Ion jars which had been used,'
along with automobile tires,
wheels and accessories. Bra.xton
Bumgarner and Hubert Vickers
we*'e arrestd there.
Other materials seized were m
the Adkins Shop section raid. .
•In the raid were investigators
from the Wilkesboro, Charlotte. I
.Asheville and Hickory offices of
the Alcohol Tax Unit, with W. P. ■
Lance, special investigator from
the Charlotte office, in charge. ,
Triple A Head
To Enter Army
Going Into Army
In Farm Office
Lawrence Miller Accepted
For Officers’ Training
In U. S. Army
I.,awrenoe Miller, for the past
five years seretary and executive
officer of the Wilkes Triple
A organiauion. has been accepted
training school in
Those from the . , ,
fii^a'aking part were Investiga- for officers j, , .
tora i 6 Felts E. E. Webster, r.'the army and will he inducted at
A O’Relilv, H.’ H. Dotson, R. M. Fort Bragg on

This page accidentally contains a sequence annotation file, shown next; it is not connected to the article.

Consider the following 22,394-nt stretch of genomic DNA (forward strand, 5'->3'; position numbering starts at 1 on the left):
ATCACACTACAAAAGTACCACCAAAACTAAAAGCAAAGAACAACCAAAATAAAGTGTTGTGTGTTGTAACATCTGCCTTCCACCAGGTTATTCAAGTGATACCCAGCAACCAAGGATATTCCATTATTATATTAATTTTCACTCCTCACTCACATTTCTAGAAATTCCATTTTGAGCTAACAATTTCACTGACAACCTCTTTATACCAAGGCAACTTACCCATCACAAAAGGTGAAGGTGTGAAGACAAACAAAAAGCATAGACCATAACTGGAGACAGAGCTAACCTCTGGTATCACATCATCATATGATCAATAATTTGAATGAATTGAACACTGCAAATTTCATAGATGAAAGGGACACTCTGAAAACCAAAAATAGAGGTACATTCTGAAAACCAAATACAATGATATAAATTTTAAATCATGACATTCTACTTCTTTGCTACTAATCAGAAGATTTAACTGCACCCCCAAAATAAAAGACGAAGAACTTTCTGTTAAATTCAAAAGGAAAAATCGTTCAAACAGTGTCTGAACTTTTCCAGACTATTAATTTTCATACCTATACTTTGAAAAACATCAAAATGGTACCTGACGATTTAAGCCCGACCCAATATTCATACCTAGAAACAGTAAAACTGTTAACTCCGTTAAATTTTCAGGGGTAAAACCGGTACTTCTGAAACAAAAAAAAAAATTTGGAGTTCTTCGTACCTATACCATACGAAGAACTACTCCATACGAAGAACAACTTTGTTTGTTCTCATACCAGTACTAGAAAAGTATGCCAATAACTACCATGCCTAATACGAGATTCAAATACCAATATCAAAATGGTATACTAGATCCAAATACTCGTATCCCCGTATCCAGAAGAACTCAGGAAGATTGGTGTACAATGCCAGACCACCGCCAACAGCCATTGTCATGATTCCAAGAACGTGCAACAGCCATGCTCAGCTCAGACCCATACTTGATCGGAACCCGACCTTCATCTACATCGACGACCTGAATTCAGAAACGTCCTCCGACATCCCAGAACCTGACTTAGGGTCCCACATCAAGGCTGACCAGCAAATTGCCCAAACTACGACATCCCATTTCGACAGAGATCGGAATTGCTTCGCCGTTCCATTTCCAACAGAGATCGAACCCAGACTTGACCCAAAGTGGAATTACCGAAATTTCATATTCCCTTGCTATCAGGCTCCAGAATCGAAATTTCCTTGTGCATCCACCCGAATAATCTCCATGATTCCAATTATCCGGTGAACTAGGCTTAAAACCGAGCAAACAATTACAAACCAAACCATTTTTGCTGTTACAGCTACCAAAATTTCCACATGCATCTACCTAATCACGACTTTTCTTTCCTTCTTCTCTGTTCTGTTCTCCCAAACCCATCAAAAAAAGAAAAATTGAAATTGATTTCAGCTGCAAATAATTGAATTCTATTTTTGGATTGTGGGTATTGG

Gambill and Carlyle Jordan, ami Mr. Miller
reputy Marshals W. M. Irvin, .S. ■
R Bessent and Tom dlaiock. |
Previous undercover investiga- county committee and represen-
tionsbv outside investigators had. I atives of the AA.A committee
aid the foundation for the sue-‘ Mr. Miller tendered his res.gnu-
i^ul raids, arrests and seizures., tion. which was not accepied.
has already pas.sed
his examination at Fort Bragg.
In a recent meeting, of the
Four More Allied
Ships Are Sunk
Dr. Fred C. Hubbard, left, and Dr. J. H. McNeill, right,
have volunteered their services to the country during the
present emergency and have been accepted as high
ranking officers in the medical corps. Dr. Hubbard will
report.to Starke General Hospital in Charleston, S. C.,
as a major in the army. Dr. McNeill will report Wed
nesday of this week to the naval hospital in Charleston,